Deans' stroke musings

Changing stroke rehab and research worldwide now.Time is Brain!Just think of all the trillions and trillions of neurons that DIE each day because there are NO effective hyperacute therapies besides tPA(only 12% effective). I have 493 posts on hyperacute therapy, enough for researchers to spend decades proving them out. These are my personal ideas and blog on stroke rehabilitation and stroke research. Do not attempt any of these without checking with your medical provider. Unless you join me in agitating, when you need these therapies they won't be there.

What this blog is for:

Shortly after getting out of the hospital and getting NO information on the process or protocols of stroke rehabilitation and recovery I started searching on the internet and found that no other survivor received useful information. This is an attempt to cover all stroke rehabilitation information that should be readily available to survivors so they can talk with informed knowledge to their medical staff. It's quite disgusting that this information is not available from every stroke association and doctors group.
My back ground story is here:http://oc1dean.blogspot.com/2010/11/my-background-story_8.html

Thursday, October 31, 2013

Push for statewide registry on stroke victims - Illinois

This is so stupid that a law would need to be setup for this to occur. Don't doctors and stroke associations have any idea that this should have been started 40 years ago. If you don't have any facts you can't fix the problems.
http://peoriapublicradio.org/post/push-statewide-registry-stroke-victims
The incompetent WSO should have set up  a worldwide one decades ago. But no, we don't care about survivors except to pull in donations. Ok, that was a rant, the WSO could prove me wrong if they want to deign to reply to us pitiful stroke survivors.

A Vital Measure: Your Surgeon’s Skill

All this discussion on the skill of surgeons. Where is the comparable reporting of neurologists skill? Or is that an oxymoron? What is your neurologists efficacy? Better than 10%?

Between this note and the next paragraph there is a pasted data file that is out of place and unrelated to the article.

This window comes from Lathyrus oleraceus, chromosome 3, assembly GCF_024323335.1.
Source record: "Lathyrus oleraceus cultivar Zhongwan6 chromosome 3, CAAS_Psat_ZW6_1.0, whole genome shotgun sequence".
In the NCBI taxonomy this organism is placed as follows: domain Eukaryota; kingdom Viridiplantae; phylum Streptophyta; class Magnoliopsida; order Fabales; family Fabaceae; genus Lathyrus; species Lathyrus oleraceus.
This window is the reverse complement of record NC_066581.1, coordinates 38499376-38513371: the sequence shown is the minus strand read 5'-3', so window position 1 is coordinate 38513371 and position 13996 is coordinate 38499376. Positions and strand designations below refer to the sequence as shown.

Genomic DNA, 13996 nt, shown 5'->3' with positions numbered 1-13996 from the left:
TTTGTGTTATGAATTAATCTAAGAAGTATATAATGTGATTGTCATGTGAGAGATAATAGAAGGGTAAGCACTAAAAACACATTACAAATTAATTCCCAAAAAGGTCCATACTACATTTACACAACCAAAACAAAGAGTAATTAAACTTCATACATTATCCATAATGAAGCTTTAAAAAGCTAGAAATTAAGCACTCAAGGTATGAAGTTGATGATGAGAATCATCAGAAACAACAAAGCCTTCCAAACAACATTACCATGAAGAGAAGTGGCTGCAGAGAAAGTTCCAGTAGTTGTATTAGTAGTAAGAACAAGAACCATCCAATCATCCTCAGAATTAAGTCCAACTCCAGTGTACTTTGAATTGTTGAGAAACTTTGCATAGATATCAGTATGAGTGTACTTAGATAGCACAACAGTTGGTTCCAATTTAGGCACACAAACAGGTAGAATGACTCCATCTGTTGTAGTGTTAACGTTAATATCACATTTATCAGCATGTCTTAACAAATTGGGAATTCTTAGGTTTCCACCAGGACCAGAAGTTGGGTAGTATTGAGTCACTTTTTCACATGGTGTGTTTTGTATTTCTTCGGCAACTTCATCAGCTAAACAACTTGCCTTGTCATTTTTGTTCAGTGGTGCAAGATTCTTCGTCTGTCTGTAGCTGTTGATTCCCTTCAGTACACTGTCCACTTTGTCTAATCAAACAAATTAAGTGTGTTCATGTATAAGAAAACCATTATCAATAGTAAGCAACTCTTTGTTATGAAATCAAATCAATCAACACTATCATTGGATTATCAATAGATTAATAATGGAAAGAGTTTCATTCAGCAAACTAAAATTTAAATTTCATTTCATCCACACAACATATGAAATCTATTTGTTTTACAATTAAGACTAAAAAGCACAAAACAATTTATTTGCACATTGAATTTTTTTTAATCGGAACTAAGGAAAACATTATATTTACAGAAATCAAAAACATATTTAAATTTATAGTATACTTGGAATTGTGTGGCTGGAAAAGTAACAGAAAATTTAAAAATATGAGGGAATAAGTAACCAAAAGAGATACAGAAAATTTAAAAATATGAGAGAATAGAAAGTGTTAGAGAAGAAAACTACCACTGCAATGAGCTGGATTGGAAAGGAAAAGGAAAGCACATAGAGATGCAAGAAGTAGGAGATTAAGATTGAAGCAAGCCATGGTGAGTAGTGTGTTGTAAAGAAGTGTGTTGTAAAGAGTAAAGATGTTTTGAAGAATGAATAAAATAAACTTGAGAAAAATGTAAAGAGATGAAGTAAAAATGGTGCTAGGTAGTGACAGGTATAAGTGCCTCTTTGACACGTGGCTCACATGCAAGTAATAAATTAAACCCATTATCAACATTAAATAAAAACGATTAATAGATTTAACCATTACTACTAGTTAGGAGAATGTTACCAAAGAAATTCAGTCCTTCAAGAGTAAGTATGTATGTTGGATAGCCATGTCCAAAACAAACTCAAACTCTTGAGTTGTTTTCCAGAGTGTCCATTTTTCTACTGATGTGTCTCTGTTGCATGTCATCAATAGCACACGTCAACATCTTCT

http://well.blogs.nytimes.com/2013/10/31/a-vital-measure-your-surgeons-skill/?_r=0

Hippocampal neuron receiving excitatory contacts

Micro photography contestant. Dr. Kieran Boyle; University of Glasgow, Institute of Neuroscience and Psychology; Hippocampal neuron receiving excitatory contacts.We should be able to use this to figure out how to duplicate neuroplasticity.
http://i2.cdn.turner.com/cnn/dam/assets/131029230842-05-nikon-small-world-horizontal-gallery.jpg
http://i2.cdn.turner.com/cnn/dam/assets/131029230842-05-nikon-small-world-horizontal-gallery.jpg

Stroke and Chiropractic Adjustments

This guy is appalling in his willful disregard for facts. I don't have time to unpack all his lies. Maybe he wants to explain how a baby breaks its neck from an adjustment. Or the death by hanging.
http://www.bing.com/videos/search?q=chiropractic+stroke+youtube&FORM=VIRE5#view=detail&mid=94B07172666011D562E994B07172666011D562E9

Wednesday, October 30, 2013

Increase in Human Brain Power as a Result of Cranial Frill Cooling

I want even more brainpower so I can be an even bigger asshole. Ask your doctor how to acheive this. Tell them you want to be smarter than them, its not very hard. Frills here;
https://www.google.com/search?q=cranial+frill&client=firefox-a&hs=Jz4&rls=org.mozilla:en-US:official&source=lnms&tbm=isch&sa=X&ei=kMtxUvsU44zKAa_ygJgP&ved=0CAkQ_AUoAQ&biw=1025&bih=446


Increase in Human Brain Power as a Result of Cranial Frill Cooling
J. McGuire, A. Toohie and A. Pohl
Department of Physics and Astronomy, University of Leicester. Leicester, LE1 7RH.
Oct 17, 2013.
Abstract
This paper outlines the efects of having a small cranial crest of frills containing thin blood vessels to aid with cooling of blood from the brain. We have calculated the increase in brain temperature that such a crest would facilitate to be 1.97C which corresponds to an increase in brain power of 83W or 689%. We have commented on the biological implications of this and deduced that in terms of physics this is a viable mechanism.

Where is the progress in Strokeology?

At least cardiology has some progress and people willing to talk about it. In stroke everyone must be too embarassed to even acknowledge that they are working in such a failed field.
http://www.drjohnm.org/2013/10/new-post-up-on-theheart-orgmedscape-cardiology-where-is-the-progress-in-cardiology/

Chickenpox Linked To Stroke Risk: Kids 4 Times More Likely To Have Stroke Within 6 Months Of Infection

Well I hope the anti-vaccine people  see this. I managed to miss this risk after I had chickenpox.